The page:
This month, we thought we would let your fellow AuthorHouse authors provide the marketing advice you need to set yourself and your book up for success in 2013. We present seven of our favorite marketing ideas and tips from the Authorhouse Author’s Digest’s guest bloggers in 2012. They are all AuthorHouse authors—so who better to share their knowledge?
1. Become a “Book Hooker”
The “biggest thing” about book marketing for Bruce Kimmel, author of the Benjamin Kritzer Trilogy and Adrana Hoftstetter Mysteries, is meeting people. That’s his favorite part, whether it be in person at book signings or performing book readings or over the Internet via Facebook or his extremely popular blog. He says he will “do anything” that gives him the opportunity to promote his work and meet people, including “the opening of a door.”
He has found marketing to people he knows an extremely successful starting point. He had great success originally on Classmates.com when it first came out. Another marketing strategy he has used to hire the services of a professional publicist.
2. Increase Your Book’s Value Through Accurate Research
Dr. Asim K. Dasgupta’s Disasters was named a Kirkus Best Indie Book of 2012. It is nonfiction, and what so impressed the critics was its accuracy and detail in the facts that it presents. This comes as no surprise as Dr. Dasgupta prides himself on achieving “authenticity through research” in his work. If you can achieve this then, he believes, you increase the value of your book in your readers’ eyes.
3. Support a Charity
As self-published authors we know that not every author writes to earn a living. Sometimes what we write is very personal and only intended for a small readership, or sometimes we write to help us get through a tough situation. Some authors use their stories to help others.
Tariq Rana has long been an ambassador for CARE Pakistan. They raise money to help educate the country’s underprivileged children. He donates 20% of his profits from his children’s book, Five Baby Blackbirds, to CARE Pakistan.
4. Harness the Power of the Internet
Jon Magee and John Righten have a few things in common. They are both British, and both of their books are based on their life’s experiences, which have seen them travel most of the planet between them.
Another thing they have in common is a strong belief in using the Internet to market their books. Magee has successfully launched Facebook pages for both of his books, From Barren Rocks to Living Stones and Paradise Island, Heavenly Journey.
5. Attend a Book-to-Screen PitchFest
M. West shares a dream with many of her fellow authors. She wants to see her story, Solace, portrayed on the big screen as a movie. When she heard about the Book-to-Screen PitchFest in Los Angeles, she knew she just had to attend and give it a shot.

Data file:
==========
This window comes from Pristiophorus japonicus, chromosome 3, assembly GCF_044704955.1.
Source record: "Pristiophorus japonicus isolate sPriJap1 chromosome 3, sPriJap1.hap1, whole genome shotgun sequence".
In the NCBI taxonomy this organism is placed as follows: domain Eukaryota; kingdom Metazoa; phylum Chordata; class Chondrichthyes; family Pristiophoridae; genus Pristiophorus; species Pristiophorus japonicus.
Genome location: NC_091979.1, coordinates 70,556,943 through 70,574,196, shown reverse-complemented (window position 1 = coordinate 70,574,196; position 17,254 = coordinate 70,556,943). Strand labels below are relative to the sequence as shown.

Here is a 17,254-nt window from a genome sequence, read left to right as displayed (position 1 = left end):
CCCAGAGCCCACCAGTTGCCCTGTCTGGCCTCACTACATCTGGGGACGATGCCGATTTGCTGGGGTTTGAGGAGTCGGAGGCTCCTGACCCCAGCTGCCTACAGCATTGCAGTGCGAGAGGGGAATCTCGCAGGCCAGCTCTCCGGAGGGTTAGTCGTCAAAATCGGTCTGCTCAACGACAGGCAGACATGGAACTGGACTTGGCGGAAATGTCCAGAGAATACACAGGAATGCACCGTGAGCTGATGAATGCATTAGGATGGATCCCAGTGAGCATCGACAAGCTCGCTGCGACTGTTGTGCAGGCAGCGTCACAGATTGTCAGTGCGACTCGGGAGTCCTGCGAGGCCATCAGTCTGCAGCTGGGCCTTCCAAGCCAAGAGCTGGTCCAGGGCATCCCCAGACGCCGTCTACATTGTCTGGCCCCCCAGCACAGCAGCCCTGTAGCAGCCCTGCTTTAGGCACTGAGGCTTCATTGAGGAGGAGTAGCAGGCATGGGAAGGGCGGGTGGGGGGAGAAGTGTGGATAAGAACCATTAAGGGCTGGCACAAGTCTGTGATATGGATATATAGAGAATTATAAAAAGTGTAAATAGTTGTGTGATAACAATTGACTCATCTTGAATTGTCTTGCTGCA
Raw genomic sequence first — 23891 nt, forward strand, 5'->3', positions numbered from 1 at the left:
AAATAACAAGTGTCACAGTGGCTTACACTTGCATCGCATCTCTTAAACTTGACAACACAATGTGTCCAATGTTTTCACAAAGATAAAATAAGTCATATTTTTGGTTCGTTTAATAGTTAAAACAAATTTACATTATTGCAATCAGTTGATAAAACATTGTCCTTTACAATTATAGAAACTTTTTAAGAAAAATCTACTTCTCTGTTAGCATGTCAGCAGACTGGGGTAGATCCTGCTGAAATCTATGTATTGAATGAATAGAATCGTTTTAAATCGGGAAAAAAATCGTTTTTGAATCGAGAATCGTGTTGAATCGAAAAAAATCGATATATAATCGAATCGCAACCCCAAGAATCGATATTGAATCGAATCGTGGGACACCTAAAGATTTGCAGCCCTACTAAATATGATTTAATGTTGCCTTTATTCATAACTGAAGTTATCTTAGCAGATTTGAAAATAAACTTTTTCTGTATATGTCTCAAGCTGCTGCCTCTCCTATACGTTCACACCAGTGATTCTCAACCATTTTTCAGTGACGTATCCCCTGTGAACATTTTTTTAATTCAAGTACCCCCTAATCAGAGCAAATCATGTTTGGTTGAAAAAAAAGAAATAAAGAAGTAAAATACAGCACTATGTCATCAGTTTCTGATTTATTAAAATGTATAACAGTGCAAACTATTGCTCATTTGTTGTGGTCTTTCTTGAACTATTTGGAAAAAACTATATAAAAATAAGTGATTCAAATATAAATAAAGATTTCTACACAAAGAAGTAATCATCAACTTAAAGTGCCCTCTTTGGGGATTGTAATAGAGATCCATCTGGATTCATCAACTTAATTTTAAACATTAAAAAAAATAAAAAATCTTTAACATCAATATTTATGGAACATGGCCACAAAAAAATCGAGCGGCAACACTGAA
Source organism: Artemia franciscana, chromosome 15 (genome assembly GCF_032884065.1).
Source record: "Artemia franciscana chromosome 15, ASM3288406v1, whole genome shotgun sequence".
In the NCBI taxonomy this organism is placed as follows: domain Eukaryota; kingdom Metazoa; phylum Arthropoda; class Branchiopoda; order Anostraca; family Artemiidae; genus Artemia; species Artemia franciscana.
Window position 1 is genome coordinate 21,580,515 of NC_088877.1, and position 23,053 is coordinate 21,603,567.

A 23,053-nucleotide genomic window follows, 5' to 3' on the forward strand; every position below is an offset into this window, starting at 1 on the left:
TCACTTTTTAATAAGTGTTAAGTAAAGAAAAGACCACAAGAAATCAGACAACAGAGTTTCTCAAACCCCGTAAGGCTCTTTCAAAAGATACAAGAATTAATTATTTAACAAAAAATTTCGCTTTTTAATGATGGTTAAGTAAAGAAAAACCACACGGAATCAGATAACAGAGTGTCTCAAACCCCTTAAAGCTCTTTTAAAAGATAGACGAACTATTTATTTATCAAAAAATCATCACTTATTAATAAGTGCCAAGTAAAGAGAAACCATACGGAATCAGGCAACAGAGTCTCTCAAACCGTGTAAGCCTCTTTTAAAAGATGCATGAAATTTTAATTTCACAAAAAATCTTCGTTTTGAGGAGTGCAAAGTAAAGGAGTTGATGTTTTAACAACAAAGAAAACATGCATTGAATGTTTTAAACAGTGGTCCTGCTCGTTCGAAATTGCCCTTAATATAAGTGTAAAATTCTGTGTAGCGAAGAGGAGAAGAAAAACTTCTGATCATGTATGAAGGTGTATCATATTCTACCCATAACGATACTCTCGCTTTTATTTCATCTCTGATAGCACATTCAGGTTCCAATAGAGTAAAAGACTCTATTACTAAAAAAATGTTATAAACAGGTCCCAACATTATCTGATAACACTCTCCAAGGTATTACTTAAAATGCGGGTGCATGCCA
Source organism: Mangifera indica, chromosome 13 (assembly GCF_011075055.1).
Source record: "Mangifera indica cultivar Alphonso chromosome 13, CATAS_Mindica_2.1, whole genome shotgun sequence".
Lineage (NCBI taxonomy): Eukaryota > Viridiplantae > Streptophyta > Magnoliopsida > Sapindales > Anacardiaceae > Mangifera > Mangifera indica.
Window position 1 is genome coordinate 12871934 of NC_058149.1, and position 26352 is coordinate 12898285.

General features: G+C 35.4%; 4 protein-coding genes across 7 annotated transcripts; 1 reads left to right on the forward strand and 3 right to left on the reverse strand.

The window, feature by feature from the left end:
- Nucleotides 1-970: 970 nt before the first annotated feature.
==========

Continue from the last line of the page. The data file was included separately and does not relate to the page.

M.West has written an account of her journey from hearing about the PitchFest to sorting out her arrangements to get there, actually being there, and what the experience was like in a delightfully humorous, touching, and entertaining blog series that is worthy of publication in itself. It is a must read for any author seriously interested in having their book turned into a movie.
6. Think Outside the Box
Tracy Kinne knows that although extremely helpful, having your book win awards does not mean it will market itself. Book marketing takes effort, and the more creative you can be, the more opportunities to promote your work come about. And this is exactly the approach she takes with her book, ON SALE.
How about this for an idea; take your book reading one step further by actually acting out scenes from your book at an art gallery during an exhibit whose theme is an ideal companion to your story? Sounds good, right? Well, it proved so successful that Kinne is already being booked to perform at more events in different venues!
7. Bring Tourists to Your Home by the Busload
Let’s say you have written a book and the setting is your own house. You have based your story on extensive research you have done on your home and its previous occupants. Do you think it would be possible to then get busloads of people to visit your house and buy your book?
John Robert Allen has done exactly that. His book, The House of Many Windows, is a work of fiction about the previous owner of his house, who was rather infamous in the local community. He now conducts tours of his house and has developed a motor coach tour of the city that has his house as the first stop.